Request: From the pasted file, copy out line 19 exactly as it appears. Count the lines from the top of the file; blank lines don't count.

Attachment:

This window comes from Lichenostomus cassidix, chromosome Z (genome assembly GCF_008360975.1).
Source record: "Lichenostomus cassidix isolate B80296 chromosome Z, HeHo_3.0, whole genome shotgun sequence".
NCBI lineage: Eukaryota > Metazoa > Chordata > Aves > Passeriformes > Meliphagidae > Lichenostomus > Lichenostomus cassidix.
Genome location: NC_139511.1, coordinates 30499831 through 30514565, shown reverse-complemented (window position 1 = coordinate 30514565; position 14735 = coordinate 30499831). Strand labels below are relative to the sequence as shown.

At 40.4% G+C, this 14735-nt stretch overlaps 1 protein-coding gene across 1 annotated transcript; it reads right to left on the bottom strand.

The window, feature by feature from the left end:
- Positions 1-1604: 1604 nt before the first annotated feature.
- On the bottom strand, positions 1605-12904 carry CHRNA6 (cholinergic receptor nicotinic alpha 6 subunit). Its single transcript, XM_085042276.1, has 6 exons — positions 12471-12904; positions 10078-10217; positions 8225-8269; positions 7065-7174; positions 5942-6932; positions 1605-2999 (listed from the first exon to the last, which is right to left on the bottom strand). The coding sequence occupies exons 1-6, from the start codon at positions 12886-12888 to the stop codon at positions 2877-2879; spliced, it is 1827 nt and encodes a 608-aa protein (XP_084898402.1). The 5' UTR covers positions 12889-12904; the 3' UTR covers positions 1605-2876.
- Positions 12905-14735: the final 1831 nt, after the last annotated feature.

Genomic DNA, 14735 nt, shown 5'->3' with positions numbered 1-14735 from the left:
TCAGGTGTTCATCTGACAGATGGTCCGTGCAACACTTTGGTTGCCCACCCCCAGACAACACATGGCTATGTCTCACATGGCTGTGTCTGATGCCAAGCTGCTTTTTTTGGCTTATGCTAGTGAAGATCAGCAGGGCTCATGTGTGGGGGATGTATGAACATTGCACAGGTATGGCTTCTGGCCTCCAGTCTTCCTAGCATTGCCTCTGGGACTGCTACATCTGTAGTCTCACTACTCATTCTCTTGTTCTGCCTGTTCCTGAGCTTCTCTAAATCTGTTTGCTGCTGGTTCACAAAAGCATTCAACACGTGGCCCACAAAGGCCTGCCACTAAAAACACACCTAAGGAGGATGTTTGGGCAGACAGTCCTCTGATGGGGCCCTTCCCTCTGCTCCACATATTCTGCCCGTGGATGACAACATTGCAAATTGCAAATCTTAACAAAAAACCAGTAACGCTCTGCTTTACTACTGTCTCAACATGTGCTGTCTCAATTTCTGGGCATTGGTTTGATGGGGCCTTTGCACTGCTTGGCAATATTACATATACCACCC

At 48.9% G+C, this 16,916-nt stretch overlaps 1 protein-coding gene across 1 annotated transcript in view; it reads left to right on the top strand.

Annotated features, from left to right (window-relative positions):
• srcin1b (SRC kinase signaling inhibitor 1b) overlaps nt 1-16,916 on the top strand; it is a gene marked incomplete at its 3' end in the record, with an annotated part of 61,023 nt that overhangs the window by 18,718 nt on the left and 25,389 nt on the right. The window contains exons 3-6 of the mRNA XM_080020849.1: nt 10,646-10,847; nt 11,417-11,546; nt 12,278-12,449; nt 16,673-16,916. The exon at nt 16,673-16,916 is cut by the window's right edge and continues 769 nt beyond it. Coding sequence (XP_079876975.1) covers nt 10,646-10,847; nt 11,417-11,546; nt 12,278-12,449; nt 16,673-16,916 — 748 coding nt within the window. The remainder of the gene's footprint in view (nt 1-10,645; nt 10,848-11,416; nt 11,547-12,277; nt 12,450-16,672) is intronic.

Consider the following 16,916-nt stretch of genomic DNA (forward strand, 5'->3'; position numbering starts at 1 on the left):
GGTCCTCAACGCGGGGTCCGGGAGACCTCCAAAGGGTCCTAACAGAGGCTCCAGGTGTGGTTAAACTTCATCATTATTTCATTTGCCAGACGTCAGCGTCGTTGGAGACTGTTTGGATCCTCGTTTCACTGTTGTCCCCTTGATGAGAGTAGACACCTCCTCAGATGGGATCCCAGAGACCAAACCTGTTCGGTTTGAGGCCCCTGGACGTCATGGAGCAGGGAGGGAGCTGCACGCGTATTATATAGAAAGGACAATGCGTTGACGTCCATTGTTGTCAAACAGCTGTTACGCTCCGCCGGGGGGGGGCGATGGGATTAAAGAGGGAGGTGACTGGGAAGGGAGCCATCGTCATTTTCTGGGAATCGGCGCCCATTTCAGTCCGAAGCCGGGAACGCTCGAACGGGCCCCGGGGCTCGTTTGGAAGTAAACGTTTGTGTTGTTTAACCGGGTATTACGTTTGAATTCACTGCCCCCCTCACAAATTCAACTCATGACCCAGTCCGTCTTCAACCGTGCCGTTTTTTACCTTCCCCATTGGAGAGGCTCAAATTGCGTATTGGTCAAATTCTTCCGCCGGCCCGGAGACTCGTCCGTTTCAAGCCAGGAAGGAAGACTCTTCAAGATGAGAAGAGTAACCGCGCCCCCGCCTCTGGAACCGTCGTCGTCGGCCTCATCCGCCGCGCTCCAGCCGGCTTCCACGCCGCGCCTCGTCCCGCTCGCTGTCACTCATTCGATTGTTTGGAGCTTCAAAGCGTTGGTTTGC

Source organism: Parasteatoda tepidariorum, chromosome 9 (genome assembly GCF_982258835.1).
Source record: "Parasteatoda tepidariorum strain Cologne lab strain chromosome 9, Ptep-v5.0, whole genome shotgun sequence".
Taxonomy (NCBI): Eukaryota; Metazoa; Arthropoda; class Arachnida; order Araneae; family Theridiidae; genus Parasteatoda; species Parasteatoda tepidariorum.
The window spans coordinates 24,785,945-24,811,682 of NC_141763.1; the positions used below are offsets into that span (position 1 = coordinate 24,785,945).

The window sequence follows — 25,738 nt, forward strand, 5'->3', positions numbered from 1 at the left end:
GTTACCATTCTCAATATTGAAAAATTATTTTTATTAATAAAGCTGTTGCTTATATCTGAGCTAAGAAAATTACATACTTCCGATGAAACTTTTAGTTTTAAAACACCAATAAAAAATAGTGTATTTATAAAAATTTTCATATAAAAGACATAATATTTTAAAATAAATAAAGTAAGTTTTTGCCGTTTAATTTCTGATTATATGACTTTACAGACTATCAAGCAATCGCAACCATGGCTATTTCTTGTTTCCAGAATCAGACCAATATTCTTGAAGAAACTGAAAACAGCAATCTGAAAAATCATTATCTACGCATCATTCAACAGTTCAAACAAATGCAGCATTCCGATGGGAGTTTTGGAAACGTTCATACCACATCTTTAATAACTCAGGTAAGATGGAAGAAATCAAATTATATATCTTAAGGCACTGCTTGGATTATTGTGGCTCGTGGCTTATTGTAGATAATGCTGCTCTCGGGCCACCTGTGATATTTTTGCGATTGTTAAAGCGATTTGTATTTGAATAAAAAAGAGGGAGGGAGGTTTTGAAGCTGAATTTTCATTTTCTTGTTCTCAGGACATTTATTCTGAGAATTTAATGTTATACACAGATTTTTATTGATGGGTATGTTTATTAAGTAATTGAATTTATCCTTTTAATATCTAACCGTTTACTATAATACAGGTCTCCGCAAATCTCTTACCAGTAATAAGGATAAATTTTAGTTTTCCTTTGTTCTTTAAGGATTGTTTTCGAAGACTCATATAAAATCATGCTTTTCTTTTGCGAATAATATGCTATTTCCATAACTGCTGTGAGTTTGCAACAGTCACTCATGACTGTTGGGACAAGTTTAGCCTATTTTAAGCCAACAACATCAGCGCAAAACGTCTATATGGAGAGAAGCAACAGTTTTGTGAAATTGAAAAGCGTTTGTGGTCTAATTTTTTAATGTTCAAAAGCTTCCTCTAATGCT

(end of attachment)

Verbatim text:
Taxonomy (NCBI): Eukaryota; Metazoa; Arthropoda; class Arachnida; order Araneae; family Theridiidae; genus Parasteatoda; species Parasteatoda tepidariorum.